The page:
Brasília, however, didn’t just create political and economic problems. Some of Brazil’s main rock bands were born in the Central Plateau in the 80s. According to critic Arthur Dapieve, “the most politically engaged portion of our rock music was born there.” And it wasn’t by accident. The proximity of power, contact with foreign cultures through the sons of ambassadors, and the fact that most Brazilian rockers have parents linked to the civil service are some reasons for the emergence of this movement in the Federal District. Without this, say goodbye to verses by Legião Urbana, Plebe Rude, Capital Inicial and Raimundos. – Source (PT)
According to another article (PT) from the same magazine, about what would happen if Brazil was split up into different countries, the Republic of Rio – with its oil fields, port, tourism and cosmopolitan vibe – would have become the Singapore of South America.
If you’re interested in this kind of thing, I’ll soon publish another translation about what would Brazil have been like had the Portuguese court not come to Rio.
The announcement that the city government plans to excavate the Morro do Castelo to make an artificial inlet in Glória provoked a wave of protests, as violent as the undertow, the irreconcilable enemy of the wonderful Beira Mar. The city ordinance to earmark a violently conquered space to the Guanabara Bay was of no use as a mitigating crime of counter-aesthetics : an idea that seemed extravagant in a city that possesses a backdrop of forests and mountains, a huge natural park in comparison to the panoramas of the man-made gardens that are deplorably modest. A city friend, more exalted by anger in the face of a sacrilegious attempt, reduced his indignation to a rigorous maxim, exclaiming: Na bahia não se toca! (One doesn’t mess with the Bay!)
What weighs on a friend of the Guanabara Bay, the truth is that Rio de Janeiro wouldn’t exist if the prohibition of messing with it were a law since the times of Mem de Sá. One can say that the entire lower part of Brazil’s capital is an achievement of our ancestors over mangroves, grottos, swamps, lakes and marshes that covered, 400 years ago, the city where automobiles pass by today.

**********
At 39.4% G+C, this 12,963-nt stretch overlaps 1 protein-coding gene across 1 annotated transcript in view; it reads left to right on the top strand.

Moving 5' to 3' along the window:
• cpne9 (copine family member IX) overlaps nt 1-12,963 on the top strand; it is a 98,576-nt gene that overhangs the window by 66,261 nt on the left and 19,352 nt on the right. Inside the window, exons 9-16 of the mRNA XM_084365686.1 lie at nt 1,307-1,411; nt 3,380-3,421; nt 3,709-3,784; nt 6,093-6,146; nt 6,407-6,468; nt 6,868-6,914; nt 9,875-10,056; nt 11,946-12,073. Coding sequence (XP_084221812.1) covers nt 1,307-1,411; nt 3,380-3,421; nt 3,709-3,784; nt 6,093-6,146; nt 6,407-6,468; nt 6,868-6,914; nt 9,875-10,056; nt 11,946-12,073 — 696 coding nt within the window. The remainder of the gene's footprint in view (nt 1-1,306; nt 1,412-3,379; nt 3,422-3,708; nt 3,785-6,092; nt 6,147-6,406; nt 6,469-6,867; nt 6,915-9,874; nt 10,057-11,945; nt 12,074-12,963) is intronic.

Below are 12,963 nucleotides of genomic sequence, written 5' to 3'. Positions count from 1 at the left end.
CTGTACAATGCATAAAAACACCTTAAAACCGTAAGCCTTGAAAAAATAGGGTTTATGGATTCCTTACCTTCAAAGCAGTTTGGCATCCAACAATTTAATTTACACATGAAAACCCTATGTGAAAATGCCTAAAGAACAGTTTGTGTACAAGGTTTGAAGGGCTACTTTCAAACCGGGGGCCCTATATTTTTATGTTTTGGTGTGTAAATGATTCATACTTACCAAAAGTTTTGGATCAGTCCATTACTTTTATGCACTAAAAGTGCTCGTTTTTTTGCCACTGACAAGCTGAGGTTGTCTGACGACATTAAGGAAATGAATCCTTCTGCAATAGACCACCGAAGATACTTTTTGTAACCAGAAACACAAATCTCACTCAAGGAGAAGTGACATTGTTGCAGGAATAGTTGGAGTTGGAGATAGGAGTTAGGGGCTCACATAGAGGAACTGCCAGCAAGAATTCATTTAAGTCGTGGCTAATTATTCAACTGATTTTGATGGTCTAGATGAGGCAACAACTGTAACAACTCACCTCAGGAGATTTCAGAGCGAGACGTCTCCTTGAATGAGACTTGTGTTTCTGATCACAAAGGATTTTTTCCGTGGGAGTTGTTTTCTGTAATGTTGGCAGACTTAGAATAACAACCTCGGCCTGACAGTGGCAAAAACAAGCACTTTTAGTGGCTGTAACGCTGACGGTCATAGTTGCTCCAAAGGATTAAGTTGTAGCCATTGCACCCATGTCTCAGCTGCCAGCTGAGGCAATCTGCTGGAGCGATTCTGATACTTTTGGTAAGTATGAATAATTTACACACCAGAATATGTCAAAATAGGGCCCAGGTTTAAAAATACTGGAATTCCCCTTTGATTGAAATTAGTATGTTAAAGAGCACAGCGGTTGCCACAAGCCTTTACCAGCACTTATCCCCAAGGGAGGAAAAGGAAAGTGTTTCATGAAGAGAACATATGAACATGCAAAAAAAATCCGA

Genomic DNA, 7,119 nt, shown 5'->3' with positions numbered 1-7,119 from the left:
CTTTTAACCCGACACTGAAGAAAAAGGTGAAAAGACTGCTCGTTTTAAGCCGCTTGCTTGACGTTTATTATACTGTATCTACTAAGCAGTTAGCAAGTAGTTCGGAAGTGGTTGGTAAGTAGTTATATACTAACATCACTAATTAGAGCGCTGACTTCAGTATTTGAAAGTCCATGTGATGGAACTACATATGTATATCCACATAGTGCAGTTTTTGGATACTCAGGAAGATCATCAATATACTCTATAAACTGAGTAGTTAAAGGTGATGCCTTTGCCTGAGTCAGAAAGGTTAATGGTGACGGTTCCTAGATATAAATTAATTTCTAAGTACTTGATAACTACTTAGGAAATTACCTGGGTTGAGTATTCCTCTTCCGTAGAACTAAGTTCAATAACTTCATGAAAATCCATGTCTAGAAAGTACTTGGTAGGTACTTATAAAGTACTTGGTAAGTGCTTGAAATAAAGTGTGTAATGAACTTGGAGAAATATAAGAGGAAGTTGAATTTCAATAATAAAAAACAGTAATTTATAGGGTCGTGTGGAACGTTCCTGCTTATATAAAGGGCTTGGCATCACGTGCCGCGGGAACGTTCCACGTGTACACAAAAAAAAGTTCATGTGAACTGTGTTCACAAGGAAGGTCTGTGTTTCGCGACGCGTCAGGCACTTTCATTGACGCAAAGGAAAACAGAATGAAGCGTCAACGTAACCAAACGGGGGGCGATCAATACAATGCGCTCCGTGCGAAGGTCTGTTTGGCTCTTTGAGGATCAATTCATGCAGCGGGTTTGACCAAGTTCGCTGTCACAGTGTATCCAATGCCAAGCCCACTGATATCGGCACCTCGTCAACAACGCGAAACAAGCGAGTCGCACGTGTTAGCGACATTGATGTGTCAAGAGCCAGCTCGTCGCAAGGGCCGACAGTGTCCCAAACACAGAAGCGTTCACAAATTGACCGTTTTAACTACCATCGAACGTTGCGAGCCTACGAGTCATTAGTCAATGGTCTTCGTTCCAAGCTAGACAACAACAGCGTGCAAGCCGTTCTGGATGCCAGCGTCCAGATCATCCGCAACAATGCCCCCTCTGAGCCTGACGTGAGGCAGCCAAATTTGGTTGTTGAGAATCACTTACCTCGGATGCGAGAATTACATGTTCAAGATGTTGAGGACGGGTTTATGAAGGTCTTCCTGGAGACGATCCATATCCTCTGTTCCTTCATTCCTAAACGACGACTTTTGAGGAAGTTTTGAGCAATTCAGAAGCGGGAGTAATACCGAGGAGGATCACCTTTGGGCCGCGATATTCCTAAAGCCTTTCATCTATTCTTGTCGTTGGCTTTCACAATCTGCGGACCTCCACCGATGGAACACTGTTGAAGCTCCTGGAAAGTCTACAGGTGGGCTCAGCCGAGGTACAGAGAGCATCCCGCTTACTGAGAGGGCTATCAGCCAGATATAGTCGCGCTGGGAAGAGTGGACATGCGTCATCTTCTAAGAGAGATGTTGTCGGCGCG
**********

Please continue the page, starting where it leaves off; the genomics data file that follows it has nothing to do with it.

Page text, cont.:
When the third governor of Brazil, anchoring in the bay in January of 1567, disembarked in the fortified village that the heroic Estácio, his nephew, built between the cliffs of Sugarloaf and the São João hill, he soon thought the hostile cradle and future capital of Brazil should be transported in the laps of the warriors to the hill, initially denominated as São Sebastião, which would be its throne, capital and reliquary for thee and a half centuries.
On the hill overlooking the Coligny fort, the bronze cannons, transported from the ships to the barbarian seafront, stucco fort, dominated the valleys and commanded the bay.
After his valiant nephew was buried, Mem de Sá started the construction of the city at the Piasaba port, near the Santiago stronghold, where the Misericordia church is today. Via the hill’s slope, the first steep and venerable street of the city of S. Sebastião began.
From the top, the navy, the soldiers and the indians, allies of Ararygboia, dug the fort’s canals, from parochial [sé], from the residence of the Government and the Parliament, walling the citadel with strong [pelissadas?].
Soon, however, the population felt that the mountain was small for them. Protected by the fort, they started going down the mountain side. Then man’s fight with the water started. At the foot of the hill, an extensive water-filled valley stretched out, which had to be dried out and landfilled. The colonizers and populators had to conquer, palm tree to palm tree, the lands of Rio de Janeiro. There still weren’t any aesthetic champions to defend Guanabara from the sacrilege of the landfills. From a salt water marsh, the inhabitants of S. Sebastião made a city. It was on the first conquered lands near the water that the streets and the maze of alleyways of Misericórdia aligned themselves – currently being demolished – and later Direita do Paço and do Cotovello streets. These formidable ancestors, who didn’t have dredgers nor automotive vehicles to excavate, managed to build, at the spot where they found mud and grottos, the Carmo convent and the S. José church.
They made a nation so that we today could create nationalism.